TED & Talks

Creativity: The science behind the madness | Rainn Wilson, David Eagleman & more | Big Think

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An all-star cast of Big Thinkers-actors Rainn Wilson and Ethan Hawke; composer Anthony Brandt; neuroscientists David Eagleman, Wendy Suzuki, and Beau Lotto; and psychologist Scott Barry Kaufman-share how they define creativity and explain how our brains uniquely evolved for the phenomenon.

According to Eagleman, during evolution there was an increase in space between our brain’s input and output that allows information more time to percolate. We also grew a larger prefrontal cortex which “allows us to simulate what ifs, to separate ourselves from our location in space and time and think about possibilities.”

Scott Barry Kaufman details 3 brain networks involved in creative thinking, and Wendy Suzuki busts the famous left-brain, right-brain myth.
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TRANSCRIPT:

RAINN WILSON: Creativity is absolutely for everyone. I firmly believe this. I think if you’re the driest accountant with the plastic pocket pen protector it’s in how you interact with the world. There’s artistry in everything that we do.

ANTHONY BRANDT: The fact of the matter is we all are born with a creative license. We have this software running in our brains.

DAVID EAGLEMAN: What is it that’s special about the human brain that allows creativity to happen? Because when you look at us compared to all the other species on the earth we have very similar brains. I mean obviously we’re cousins with our nearest neighbors and all throughout the animal kingdom, it’s a continuous family tree, but we’re running around the planet doing something unbelievable. You don’t have squirrels going to the moon or dogs inventing the Internet or cows doing theater plays for one another or any of the gajillion things that we do. What is below all of that? What is the basic cognitive software that’s running in the human brain that takes ideas in and smushes them up and crunches them. It’s like a food processor that’s constantly spitting out new ideas.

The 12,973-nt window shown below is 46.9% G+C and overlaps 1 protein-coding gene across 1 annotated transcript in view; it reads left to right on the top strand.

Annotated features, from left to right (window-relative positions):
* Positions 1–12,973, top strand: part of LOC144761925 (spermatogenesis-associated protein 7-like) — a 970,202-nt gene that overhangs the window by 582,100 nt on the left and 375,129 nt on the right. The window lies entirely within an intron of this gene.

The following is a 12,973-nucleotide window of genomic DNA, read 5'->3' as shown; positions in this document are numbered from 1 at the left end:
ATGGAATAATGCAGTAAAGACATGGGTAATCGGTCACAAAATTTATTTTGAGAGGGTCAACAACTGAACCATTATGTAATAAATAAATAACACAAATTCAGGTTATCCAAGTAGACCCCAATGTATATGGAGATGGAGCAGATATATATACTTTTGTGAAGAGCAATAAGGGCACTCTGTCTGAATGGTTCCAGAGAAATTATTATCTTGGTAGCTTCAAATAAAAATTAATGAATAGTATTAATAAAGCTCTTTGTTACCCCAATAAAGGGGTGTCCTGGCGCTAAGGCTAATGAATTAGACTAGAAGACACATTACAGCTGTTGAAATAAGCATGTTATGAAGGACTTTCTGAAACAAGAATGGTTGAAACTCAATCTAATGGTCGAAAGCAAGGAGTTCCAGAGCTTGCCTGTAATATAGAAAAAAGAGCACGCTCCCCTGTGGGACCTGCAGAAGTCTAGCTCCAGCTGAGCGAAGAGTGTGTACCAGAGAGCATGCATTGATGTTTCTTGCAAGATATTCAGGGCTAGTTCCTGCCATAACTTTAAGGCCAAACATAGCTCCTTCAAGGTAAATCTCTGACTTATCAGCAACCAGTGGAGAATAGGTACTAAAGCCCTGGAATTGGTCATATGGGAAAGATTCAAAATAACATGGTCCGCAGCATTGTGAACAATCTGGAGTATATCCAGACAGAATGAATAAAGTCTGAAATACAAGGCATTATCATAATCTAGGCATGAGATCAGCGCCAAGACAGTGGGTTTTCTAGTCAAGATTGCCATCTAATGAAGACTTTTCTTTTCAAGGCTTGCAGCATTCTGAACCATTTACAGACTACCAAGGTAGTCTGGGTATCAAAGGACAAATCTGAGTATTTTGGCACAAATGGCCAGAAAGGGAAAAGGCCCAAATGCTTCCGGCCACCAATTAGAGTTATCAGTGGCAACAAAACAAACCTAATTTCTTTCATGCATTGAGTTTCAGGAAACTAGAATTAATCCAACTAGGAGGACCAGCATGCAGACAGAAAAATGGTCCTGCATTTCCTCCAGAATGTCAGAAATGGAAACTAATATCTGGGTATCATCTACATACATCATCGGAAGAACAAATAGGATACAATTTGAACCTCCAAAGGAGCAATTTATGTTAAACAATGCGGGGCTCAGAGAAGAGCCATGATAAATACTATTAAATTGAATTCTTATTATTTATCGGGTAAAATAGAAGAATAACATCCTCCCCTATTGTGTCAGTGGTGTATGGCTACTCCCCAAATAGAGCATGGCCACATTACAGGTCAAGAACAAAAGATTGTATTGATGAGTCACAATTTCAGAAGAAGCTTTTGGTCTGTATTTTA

SCOTT BARRY KAUFMAN: So, many of you might have heard of the left brain right brain myth about creativity, that the left brain is not related to creativity much at all because it’s really boring and logical and super serious and analytical, and that the right brain is where all the artistic beauty comes out and it’s very poetic. Well, the reality is that creativity involves an interaction of lots of different brain networks that rely on both the left side and the right side of the brain.

WENDY SUZUKI: It really is the most creative people are using both sides of the brain together. So, this is an important concept that the brain is subdivided into two major hemispheres. We have two of each structure, almost all the structures of our brain are paired. So, the idea is well one side of the brain is for certain things and the other side of the brain is important for other things and the one thing we can say for sure is yes language is on the left side of the brain. But for creativity it actually makes more sense to me that with a function so broad as that you would benefit from having the most crosstalk possible between all parts of your brain, in fact that’s what the neuroscience is showing.

KAUFMAN: When you have lots of different parts of the brain that are communicating with each other to solve a certain task then it’s called a brain network. And you find that creativity draws on multiple interacting brain networks. In particular it draws on three brain networks that seem to be absolutely essential to creativity across whatever field it is, whether it’s science or its art. One of those brain networks that is important is what’s called the executive attention network. And the executive attention network allows you to integrate lots of information in your head at one time, hold stuff in your working memory, maintain strategies that you’re currently working on at one time so you don’t forget what your strategy is or forget what you already did and then redo it. The executive attention network it’s also helpful for inhibiting the obvious responses or the first things that comes to your mind. And so, creativity is important to access remote associations so the executive attention network is going to be helpful to inhibit the most immediate obvious things that come to mind. People who are very good improv artists, for…

Read the full transcript at https://bigthink.com/videos/brain-science-of-creativity

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